Tag Archives: richard yates

12 Best Books of 2012

I’m only slightly sorry to note that I posted but a single blog in all of 2012. That’s because I’ve been so busy living life, reading books, writing articles, etc., all in IRL. I’m planning a several-post roundup of what you, my friends, fans and Internet stalkers, have missed. Let’s start with books.:

The 12 Best Books I’ve Read in 2012:

(in alphabetical order by author’s name)

Something Wicked This Way ComesMy AntoniaThe Last WerewolfMiddlesex
A Discovery of WitchesThe LacunaAmerican Gypsy: A MemoirVegas Knockout: a novel in stories
The Egyptologist: A NovelBattlebornThe House of MirthRevolutionary Road

Something Wicked This Way Comes by Ray Bradbury. A beautiful, poetic and creepy tale about nostalgia, growing up and aging … or, if you prefer, about a father and son’s fight against an evil carnival that comes to town. Make it at Halloween tradition!

My Antonia by Willa Cather. An invigorating tale of the pioneer spirit. Read it and feel connected to the American experience.

The Last Werewolf by Glen Duncan. When a literary author writes a page-turner the result is intelligent entertainment. Can’t wait to read the sequel.

Middlesex by Jeffrey Eugenides. A sweet coming-of-age tale about a transgendered child of immigrant parents. Pair it with Revolutionary Road for an interesting comparison of perspectives.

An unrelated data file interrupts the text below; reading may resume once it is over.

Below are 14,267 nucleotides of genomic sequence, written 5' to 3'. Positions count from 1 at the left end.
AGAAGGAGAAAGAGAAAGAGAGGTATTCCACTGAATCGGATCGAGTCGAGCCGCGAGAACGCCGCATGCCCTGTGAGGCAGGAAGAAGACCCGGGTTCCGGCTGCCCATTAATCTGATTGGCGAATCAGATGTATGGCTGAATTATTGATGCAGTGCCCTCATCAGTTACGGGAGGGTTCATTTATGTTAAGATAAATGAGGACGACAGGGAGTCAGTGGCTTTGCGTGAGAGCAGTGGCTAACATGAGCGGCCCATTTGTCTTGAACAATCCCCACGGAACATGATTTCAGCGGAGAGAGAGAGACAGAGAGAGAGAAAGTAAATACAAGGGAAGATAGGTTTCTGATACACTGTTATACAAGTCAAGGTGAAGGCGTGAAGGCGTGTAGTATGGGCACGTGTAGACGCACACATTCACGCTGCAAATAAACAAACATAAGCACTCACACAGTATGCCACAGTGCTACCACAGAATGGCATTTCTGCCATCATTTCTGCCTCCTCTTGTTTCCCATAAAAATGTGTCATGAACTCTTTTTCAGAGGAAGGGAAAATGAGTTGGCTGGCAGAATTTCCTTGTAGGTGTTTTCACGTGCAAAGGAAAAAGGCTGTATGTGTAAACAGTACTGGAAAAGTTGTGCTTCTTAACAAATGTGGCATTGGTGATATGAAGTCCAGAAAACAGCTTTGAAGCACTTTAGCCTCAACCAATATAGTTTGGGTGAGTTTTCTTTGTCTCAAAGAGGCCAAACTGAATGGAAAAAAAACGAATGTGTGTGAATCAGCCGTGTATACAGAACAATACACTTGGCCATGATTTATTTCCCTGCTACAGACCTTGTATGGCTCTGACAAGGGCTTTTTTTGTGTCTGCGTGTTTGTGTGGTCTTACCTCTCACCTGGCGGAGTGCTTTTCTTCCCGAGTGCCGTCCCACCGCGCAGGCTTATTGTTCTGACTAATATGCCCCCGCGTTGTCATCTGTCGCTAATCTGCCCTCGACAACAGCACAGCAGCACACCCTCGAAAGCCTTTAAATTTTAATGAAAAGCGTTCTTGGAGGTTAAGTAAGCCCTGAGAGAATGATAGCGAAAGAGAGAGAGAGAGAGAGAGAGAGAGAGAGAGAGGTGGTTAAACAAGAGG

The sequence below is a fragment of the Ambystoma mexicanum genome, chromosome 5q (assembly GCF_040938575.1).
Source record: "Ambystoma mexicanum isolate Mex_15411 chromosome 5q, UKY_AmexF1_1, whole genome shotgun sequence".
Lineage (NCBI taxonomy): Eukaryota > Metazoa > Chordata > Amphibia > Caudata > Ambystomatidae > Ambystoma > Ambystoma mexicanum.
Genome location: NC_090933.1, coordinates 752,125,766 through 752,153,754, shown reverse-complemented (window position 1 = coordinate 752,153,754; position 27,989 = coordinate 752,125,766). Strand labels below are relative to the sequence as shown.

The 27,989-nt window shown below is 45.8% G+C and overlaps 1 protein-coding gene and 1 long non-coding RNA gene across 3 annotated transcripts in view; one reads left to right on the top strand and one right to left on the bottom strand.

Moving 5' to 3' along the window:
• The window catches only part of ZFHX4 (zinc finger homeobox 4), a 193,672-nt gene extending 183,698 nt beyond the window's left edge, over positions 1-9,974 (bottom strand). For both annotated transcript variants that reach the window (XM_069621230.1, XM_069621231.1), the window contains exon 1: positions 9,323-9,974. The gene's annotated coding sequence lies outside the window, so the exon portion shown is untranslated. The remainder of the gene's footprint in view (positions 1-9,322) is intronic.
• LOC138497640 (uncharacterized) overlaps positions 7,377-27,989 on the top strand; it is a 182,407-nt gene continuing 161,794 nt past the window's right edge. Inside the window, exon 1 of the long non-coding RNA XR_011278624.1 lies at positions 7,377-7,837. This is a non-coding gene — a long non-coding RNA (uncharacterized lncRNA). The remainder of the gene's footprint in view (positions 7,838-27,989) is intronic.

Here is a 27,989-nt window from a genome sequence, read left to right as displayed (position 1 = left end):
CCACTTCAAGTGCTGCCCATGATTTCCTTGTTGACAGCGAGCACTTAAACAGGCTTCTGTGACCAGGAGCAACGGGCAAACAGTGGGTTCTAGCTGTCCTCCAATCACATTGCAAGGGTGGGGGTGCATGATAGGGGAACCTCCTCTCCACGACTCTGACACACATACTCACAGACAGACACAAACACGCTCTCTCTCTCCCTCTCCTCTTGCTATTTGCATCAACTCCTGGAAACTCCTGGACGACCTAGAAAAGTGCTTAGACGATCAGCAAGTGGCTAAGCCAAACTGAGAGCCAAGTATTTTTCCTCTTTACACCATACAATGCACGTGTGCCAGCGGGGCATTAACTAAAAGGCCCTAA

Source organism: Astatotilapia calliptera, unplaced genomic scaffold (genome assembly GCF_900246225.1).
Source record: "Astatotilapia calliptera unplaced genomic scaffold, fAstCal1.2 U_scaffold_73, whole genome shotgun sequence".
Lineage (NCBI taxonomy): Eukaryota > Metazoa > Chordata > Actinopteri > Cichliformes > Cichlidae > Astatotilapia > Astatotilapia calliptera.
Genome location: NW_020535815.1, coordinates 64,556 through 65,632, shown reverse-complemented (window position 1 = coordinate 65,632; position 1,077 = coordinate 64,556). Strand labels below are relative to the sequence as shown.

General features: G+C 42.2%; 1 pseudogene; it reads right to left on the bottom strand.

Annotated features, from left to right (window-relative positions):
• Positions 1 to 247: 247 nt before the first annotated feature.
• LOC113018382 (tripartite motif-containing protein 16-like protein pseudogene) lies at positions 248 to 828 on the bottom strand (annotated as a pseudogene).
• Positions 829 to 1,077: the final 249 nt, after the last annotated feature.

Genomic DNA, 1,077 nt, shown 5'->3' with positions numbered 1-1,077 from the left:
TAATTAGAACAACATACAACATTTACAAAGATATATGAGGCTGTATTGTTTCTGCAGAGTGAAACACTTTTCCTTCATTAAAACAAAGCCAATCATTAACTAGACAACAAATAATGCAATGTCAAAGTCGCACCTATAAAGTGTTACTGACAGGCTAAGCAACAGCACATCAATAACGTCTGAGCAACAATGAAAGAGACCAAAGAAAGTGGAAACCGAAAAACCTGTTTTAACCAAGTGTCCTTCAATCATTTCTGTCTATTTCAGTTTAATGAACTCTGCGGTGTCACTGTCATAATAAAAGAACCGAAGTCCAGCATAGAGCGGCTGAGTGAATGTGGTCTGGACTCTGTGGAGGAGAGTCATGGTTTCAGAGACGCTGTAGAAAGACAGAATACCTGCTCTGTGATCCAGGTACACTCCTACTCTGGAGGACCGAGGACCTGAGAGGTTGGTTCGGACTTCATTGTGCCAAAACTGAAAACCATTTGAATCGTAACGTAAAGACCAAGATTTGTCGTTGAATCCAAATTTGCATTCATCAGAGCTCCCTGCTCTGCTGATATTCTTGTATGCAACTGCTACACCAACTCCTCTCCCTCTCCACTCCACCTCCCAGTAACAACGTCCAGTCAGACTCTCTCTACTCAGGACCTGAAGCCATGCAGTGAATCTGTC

A Discovery of Witches by Deborah Harkness. Twilight for women with advanced degrees. The ultimate guilty pleasure. Sadly, her sequel does not live up to book one’s promise.

The Lacuna by Barbara Kingsolver. I grew to love this protagonist: a Mexican-American boy-turned-author who works for Diego Rivera and befriends Frida Kahlo.

An American Gypsy by Oksana Marafioti. A touching and insightful memoir of a high-school student’s immigrant experience.

Vegas Knockout by P Moss. A darkly humorous collection of linked short stories revealing life in the underbelly of Las Vegas in the lead-up to a big fight. The characters are enchanting.

The Egyptologist by Arthur Phillips. A purposefully rambling faux-Victorian archeological mystery. Listen to the book for the myriad accents. Read if you enjoy dry humor or wonder about the dark side of Downton Abbey.

Battleborn by Claire Vaye Watkins. A fantastic debut short-story collection that gives life to the “nowhere places” in rural Nevada.

House of Mirth by Edith Wharton. This classic novel about a independent-minded New York heiress who must find a husband (or else) is, oddly enough, quite relevant to life in Las Vegas.

Revolutionary Road by Richard Yates. The ultimate smack-down on life in suburbia. The movie does not compare to the book!

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